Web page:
Upcoming Events

Friday, September 15, 2017

Sociology Colloquium Series hosts Dan Winchester, Purdue University

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Location: 4060A Jenkins Nanovic Halls

Winchester

Daniel Winchester joined the Purdue faculty in 2014. Most broadly, his research focuses on how human identity, experience, and action are influenced by cultural practices and social relationships. He has found religion, in general, and religious conversion, in particular, to be fascinating sites in which to empirically investigate and theorize about these topics. Among other research projects, Daniel is currently working on publications based on his studies of conversions to Islam and Eastern Orthodox Christianity in the United States, as well as beginning a new project focusing on contemporary Evangelical missionary culture and global evangelization.

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Wednesday, September 27, 2017

Wednesday, October 11, 2017

Sociology Colloquium Series hosts Charlie Kurzman, University of North Carolina

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Location: 1030 Jenkins Nanovic Halls

Kurzman 2007

"Muslim and Anti-Muslim Extremism in America."

 

Charles Kurzman is a Professor of Sociology at University of North Carolina at Chapel Hill who specializes in Middle East and Islamic studies. He is author of The Missing Martyrs (2011), Democracy Denied, 1905-1915 (2008), and The Unthinkable Revolution in Iran 

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Monday, October 23, 2017

Wednesday, October 25, 2017

Sociology/CREO Colloquium Series hosts Roberto G. Gonzales, Harvard University

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Location: B101 A&B Jenkins Nanovic Halls

Roberto Gonzales 102142

Roberto G. Gonzales is assistant professor at Harvard University Graduate School of Education. His research focuses on the factors that promote and impede the educational progress of immigrant and Latino students. Over the last decade and a half Gonzales has been engaged in critical inquiry around the important question of what happens to undocumented immigrant children as they make transitions to adolescence and young adulthood. Since 2002 he has carried out what is arguably the most comprehensive study of undocumented immigrants in the United States. His book, Lives in Limbo: Undocumented and Coming of Age in America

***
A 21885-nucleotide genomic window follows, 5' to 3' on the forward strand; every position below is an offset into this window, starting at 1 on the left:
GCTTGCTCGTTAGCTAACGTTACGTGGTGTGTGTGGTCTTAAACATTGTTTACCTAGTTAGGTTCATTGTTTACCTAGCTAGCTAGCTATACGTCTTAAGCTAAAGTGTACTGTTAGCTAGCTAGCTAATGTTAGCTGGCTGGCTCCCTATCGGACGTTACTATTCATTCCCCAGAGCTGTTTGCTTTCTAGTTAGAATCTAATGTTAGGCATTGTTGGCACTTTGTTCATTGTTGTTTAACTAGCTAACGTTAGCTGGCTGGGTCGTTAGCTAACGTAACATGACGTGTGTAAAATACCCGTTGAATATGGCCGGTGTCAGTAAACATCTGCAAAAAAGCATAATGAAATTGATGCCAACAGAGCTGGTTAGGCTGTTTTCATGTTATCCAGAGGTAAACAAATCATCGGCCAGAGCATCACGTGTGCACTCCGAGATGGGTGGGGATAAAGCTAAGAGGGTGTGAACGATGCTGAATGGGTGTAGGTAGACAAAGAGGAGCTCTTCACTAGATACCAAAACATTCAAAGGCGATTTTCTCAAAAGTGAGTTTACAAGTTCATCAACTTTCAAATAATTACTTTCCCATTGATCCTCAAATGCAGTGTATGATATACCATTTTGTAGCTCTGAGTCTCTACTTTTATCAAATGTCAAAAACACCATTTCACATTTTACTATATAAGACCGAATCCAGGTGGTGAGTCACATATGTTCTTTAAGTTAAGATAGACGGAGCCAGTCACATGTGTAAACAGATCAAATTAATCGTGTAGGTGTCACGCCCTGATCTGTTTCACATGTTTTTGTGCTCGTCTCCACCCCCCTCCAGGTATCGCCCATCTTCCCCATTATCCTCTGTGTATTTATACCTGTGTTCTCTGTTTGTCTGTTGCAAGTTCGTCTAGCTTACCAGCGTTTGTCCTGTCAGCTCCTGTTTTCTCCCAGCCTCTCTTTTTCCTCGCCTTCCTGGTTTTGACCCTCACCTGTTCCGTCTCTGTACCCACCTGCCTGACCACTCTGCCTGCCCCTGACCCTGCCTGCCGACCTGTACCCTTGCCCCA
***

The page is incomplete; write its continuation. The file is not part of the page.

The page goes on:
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Wednesday, November 8, 2017

Sociology Colloquium Series hosts Ellen Berrey, University of Toronto

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Location: 1030 Jenkins Nanovic Halls

Berrey Medium Lr

Professor Ellen Berrey and two co-authors have recently published a book showing how employment civil rights litigation in the United States works to reinforce the systems of privilege that the laws had set out to eliminate. 

Rights on Trial: How Workplace Discrimination Law Perpetuates Inequality uncovers the various obstacles in the legal system that disadvantage plaintiffs and perpetuate inequality in the workplace.